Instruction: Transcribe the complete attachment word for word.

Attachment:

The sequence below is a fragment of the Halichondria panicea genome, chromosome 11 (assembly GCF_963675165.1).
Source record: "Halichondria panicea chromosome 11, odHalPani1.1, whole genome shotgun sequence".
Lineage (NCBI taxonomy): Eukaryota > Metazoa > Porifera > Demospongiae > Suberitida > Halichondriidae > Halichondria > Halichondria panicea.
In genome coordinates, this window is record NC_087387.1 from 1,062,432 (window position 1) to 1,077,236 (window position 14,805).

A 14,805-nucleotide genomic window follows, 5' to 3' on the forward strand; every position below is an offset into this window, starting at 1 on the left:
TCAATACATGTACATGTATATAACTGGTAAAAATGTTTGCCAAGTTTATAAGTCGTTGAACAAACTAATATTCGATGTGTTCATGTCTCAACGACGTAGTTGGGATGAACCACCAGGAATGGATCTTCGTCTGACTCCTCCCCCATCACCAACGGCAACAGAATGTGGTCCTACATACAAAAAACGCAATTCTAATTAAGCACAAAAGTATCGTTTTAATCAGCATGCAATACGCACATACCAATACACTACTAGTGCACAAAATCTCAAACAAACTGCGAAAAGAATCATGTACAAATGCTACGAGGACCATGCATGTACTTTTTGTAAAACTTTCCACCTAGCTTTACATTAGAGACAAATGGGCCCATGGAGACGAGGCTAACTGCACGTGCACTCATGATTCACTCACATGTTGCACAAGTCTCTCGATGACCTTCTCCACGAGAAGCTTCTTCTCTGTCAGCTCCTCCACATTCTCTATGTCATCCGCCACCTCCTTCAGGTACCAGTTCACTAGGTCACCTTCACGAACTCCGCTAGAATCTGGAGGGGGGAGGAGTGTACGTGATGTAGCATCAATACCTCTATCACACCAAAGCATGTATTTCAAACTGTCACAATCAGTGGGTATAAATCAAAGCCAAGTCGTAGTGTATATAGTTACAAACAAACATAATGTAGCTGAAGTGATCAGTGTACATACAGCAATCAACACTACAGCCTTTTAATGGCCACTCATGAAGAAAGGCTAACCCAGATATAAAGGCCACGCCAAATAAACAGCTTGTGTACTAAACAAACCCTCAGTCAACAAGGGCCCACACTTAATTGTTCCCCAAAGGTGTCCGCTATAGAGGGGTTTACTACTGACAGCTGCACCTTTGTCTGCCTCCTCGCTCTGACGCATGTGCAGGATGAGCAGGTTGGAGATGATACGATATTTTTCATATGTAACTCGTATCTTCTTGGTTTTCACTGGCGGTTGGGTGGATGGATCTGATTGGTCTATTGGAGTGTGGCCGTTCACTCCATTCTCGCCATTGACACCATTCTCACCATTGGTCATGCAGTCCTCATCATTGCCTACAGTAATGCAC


The sequence below is a fragment of the Halichondria panicea genome, chromosome 11 (assembly GCF_963675165.1).
Source record: "Halichondria panicea chromosome 11, odHalPani1.1, whole genome shotgun sequence".
Lineage (NCBI taxonomy): Eukaryota > Metazoa > Porifera > Demospongiae > Suberitida > Halichondriidae > Halichondria > Halichondria panicea.
In genome coordinates, this window is record NC_087387.1 from 1,062,432 (window position 1) to 1,077,236 (window position 14,805).

A 14,805-nucleotide genomic window follows, 5' to 3' on the forward strand; every position below is an offset into this window, starting at 1 on the left:
TCAATACATGTACATGTATATAACTGGTAAAAATGTTTGCCAAGTTTATAAGTCGTTGAACAAACTAATATTCGATGTGTTCATGTCTCAACGACGTAGTTGGGATGAACCACCAGGAATGGATCTTCGTCTGACTCCTCCCCCATCACCAACGGCAACAGAATGTGGTCCTACATACAAAAAACGCAATTCTAATTAAGCACAAAAGTATCGTTTTAATCAGCATGCAATACGCACATACCAATACACTACTAGTGCACAAAATCTCAAACAAACTGCGAAAAGAATCATGTACAAATGCTACGAGGACCATGCATGTACTTTTTGTAAAACTTTCCACCTAGCTTTACATTAGAGACAAATGGGCCCATGGAGACGAGGCTAACTGCACGTGCACTCATGATTCACTCACATGTTGCACAAGTCTCTCGATGACCTTCTCCACGAGAAGCTTCTTCTCTGTCAGCTCCTCCACATTCTCTATGTCATCCGCCACCTCCTTCAGGTACCAGTTCACTAGGTCACCTTCACGAACTCCGCTAGAATCTGGAGGGGGGAGGAGTGTACGTGATGTAGCATCAATACCTCTATCACACCAAAGCATGTATTTCAAACTGTCACAATCAGTGGGTATAAATCAAAGCCAAGTCGTAGTGTATATAGTTACAAACAAACATAATGTAGCTGAAGTGATCAGTGTACATACAGCAATCAACACTACAGCCTTTTAATGGCCACTCATGAAGAAAGGCTAACCCAGATATAAAGGCCACGCCAAATAAACAGCTTGTGTACTAAACAAACCCTCAGTCAACAAGGGCCCACACTTAATTGTTCCCCAAAGGTGTCCGCTATAGAGGGGTTTACTACTGACAGCTGCACCTTTGTCTGCCTCCTCGCTCTGACGCATGTGCAGGATGAGCAGGTTGGAGATGATACGATATTTTTCATATGTAACTCGTATCTTCTTGGTTTTCACTGGCGGTTGGGTGGATGGATCTGATTGGTCTATTGGAGTGTGGCCGTTCACTCCATTCTCGCCATTGACACCATTCTCACCATTGGTCATGCAGTCCTCATCATTGCCTACAGTAATGCAC